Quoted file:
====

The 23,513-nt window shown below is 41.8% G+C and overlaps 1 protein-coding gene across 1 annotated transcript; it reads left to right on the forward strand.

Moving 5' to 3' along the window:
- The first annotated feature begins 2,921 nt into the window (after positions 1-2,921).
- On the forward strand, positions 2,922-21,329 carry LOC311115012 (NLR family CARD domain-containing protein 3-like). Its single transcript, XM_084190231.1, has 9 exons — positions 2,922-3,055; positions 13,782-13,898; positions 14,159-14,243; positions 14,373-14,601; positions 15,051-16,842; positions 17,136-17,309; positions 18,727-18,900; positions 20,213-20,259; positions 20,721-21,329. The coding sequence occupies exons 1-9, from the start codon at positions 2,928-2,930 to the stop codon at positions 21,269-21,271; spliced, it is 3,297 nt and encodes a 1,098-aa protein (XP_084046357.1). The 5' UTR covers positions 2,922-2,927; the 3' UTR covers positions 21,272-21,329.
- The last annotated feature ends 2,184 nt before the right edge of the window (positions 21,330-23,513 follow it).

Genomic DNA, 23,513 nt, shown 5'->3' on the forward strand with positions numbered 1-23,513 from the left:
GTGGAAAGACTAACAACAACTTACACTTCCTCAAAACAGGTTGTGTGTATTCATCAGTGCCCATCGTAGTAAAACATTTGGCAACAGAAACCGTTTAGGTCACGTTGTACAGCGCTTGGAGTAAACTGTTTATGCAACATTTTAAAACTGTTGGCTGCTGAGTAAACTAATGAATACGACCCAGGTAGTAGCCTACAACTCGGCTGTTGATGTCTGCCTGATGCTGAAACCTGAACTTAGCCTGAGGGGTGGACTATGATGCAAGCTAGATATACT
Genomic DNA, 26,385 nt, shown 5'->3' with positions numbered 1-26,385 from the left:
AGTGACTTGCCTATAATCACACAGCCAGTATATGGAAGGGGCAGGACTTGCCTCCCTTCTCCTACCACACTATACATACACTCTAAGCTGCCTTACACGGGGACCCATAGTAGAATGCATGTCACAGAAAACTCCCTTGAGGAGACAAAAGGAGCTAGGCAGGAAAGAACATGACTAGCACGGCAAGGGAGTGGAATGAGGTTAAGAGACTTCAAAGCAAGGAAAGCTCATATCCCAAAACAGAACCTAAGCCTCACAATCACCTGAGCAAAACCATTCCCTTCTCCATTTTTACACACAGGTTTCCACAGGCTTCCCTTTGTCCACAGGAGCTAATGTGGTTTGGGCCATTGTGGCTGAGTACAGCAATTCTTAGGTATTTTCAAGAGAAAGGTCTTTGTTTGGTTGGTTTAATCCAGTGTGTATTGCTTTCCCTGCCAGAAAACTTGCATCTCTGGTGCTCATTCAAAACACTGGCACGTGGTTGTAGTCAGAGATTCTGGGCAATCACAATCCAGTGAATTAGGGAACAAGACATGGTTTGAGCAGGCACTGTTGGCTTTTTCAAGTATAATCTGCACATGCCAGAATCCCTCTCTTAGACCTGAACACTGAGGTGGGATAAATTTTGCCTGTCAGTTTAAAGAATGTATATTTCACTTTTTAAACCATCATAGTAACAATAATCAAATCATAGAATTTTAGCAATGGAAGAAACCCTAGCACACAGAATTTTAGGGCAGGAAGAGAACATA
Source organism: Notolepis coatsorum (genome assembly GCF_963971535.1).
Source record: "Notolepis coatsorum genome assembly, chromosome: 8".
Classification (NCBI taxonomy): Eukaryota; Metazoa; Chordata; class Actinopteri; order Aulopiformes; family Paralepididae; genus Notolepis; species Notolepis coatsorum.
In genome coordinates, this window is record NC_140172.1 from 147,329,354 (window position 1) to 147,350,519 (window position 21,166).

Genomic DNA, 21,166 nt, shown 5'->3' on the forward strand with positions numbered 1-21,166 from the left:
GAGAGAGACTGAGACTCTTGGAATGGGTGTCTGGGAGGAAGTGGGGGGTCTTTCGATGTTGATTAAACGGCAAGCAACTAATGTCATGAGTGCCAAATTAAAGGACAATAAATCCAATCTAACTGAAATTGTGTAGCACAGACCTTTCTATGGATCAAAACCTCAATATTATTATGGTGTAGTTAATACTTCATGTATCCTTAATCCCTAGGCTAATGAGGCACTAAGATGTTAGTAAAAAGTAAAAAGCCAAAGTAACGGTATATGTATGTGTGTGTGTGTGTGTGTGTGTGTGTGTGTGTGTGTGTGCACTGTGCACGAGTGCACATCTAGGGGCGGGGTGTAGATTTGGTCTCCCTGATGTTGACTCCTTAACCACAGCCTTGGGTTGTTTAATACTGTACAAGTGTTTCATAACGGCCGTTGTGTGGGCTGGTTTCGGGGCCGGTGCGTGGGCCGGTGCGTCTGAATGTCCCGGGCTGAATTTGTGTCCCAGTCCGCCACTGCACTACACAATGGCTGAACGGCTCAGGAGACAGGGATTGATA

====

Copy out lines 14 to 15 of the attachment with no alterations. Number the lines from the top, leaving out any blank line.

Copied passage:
Genomic DNA, 21,166 nt, shown 5'->3' on the forward strand with positions numbered 1-21,166 from the left:
GAGAGAGACTGAGACTCTTGGAATGGGTGTCTGGGAGGAAGTGGGGGGTCTTTCGATGTTGATTAAACGGCAAGCAACTAATGTCATGAGTGCCAAATTAAAGGACAATAAATCCAATCTAACTGAAATTGTGTAGCACAGACCTTTCTATGGATCAAAACCTCAATATTATTATGGTGTAGTTAATACTTCATGTATCCTTAATCCCTAGGCTAATGAGGCACTAAGATGTTAGTAAAAAGTAAAAAGCCAAAGTAACGGTATATGTATGTGTGTGTGTGTGTGTGTGTGTGTGTGTGTGTGTGTGTGCACTGTGCACGAGTGCACATCTAGGGGCGGGGTGTAGATTTGGTCTCCCTGATGTTGACTCCTTAACCACAGCCTTGGGTTGTTTAATACTGTACAAGTGTTTCATAACGGCCGTTGTGTGGGCTGGTTTCGGGGCCGGTGCGTGGGCCGGTGCGTCTGAATGTCCCGGGCTGAATTTGTGTCCCAGTCCGCCACTGCACTACACAATGGCTGAACGGCTCAGGAGACAGGGATTGATA